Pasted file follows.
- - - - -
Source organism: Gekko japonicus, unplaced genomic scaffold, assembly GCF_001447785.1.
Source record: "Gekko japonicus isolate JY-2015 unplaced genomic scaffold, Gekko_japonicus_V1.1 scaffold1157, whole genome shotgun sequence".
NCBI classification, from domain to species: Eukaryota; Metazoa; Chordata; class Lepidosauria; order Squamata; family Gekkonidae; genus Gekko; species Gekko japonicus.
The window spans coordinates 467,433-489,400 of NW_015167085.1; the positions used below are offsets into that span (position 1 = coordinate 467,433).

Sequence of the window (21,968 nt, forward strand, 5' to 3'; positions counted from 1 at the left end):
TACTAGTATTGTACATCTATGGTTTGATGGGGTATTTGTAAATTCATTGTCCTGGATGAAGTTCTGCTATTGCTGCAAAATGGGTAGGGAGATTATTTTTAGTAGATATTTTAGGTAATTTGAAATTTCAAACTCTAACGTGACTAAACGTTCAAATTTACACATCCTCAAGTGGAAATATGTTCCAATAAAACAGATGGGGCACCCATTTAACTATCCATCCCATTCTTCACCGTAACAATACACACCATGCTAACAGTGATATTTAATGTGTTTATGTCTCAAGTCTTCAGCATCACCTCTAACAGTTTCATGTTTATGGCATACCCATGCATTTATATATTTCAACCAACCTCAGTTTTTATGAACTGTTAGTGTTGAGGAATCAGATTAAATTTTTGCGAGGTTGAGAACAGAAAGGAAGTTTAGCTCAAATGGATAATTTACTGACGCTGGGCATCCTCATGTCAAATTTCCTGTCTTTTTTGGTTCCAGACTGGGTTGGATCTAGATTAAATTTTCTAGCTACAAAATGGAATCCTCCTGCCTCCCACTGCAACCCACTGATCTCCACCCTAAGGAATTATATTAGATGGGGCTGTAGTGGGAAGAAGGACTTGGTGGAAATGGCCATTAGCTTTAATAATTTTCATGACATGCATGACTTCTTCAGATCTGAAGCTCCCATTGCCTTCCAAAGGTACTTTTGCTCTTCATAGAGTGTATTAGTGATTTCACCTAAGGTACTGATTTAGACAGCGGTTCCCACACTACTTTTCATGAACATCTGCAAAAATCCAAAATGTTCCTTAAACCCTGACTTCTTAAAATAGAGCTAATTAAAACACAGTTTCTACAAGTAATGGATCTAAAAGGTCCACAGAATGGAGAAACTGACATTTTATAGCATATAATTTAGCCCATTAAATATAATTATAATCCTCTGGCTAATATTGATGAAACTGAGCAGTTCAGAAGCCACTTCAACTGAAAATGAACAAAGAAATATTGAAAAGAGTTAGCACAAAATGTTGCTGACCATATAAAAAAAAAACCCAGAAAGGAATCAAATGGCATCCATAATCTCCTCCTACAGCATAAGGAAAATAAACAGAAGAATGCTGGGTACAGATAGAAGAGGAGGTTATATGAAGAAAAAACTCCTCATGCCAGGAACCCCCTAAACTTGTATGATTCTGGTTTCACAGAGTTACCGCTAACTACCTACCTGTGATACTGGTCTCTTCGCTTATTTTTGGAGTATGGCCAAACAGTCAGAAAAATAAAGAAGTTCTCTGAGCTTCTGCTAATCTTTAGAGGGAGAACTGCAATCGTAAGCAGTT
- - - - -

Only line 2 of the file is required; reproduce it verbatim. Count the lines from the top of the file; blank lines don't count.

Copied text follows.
Source record: "Gekko japonicus isolate JY-2015 unplaced genomic scaffold, Gekko_japonicus_V1.1 scaffold1157, whole genome shotgun sequence".